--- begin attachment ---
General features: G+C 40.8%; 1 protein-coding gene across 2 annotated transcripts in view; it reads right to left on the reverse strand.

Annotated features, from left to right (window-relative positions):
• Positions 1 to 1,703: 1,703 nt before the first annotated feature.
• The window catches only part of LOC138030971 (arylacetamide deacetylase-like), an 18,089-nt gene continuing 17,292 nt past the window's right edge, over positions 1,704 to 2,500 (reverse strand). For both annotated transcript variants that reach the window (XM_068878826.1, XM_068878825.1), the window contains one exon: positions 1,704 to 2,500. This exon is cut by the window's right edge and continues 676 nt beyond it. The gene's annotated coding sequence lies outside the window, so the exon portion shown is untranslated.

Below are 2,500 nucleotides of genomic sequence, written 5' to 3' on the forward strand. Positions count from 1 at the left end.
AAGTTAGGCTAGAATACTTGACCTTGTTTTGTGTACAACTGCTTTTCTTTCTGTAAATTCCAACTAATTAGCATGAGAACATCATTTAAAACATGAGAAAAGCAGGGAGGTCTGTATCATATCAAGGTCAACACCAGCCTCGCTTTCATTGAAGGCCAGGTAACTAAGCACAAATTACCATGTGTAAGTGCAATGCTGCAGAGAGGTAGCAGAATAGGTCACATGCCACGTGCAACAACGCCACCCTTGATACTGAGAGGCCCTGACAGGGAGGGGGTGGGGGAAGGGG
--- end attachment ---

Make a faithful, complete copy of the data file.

General features: G+C 40.8%; 1 protein-coding gene across 2 annotated transcripts in view; it reads right to left on the reverse strand.

Annotated features, from left to right (window-relative positions):
• Positions 1 to 1,703: 1,703 nt before the first annotated feature.
• The window catches only part of LOC138030971 (arylacetamide deacetylase-like), an 18,089-nt gene continuing 17,292 nt past the window's right edge, over positions 1,704 to 2,500 (reverse strand). For both annotated transcript variants that reach the window (XM_068878826.1, XM_068878825.1), the window contains one exon: positions 1,704 to 2,500. This exon is cut by the window's right edge and continues 676 nt beyond it. The gene's annotated coding sequence lies outside the window, so the exon portion shown is untranslated.

Below are 2,500 nucleotides of genomic sequence, written 5' to 3' on the forward strand. Positions count from 1 at the left end.
AAGTTAGGCTAGAATACTTGACCTTGTTTTGTGTACAACTGCTTTTCTTTCTGTAAATTCCAACTAATTAGCATGAGAACATCATTTAAAACATGAGAAAAGCAGGGAGGTCTGTATCATATCAAGGTCAACACCAGCCTCGCTTTCATTGAAGGCCAGGTAACTAAGCACAAATTACCATGTGTAAGTGCAATGCTGCAGAGAGGTAGCAGAATAGGTCACATGCCACGTGCAACAACGCCACCCTTGATACTGAGAGGCCCTGACAGGGAGGGGGTGGGGGAAGGGG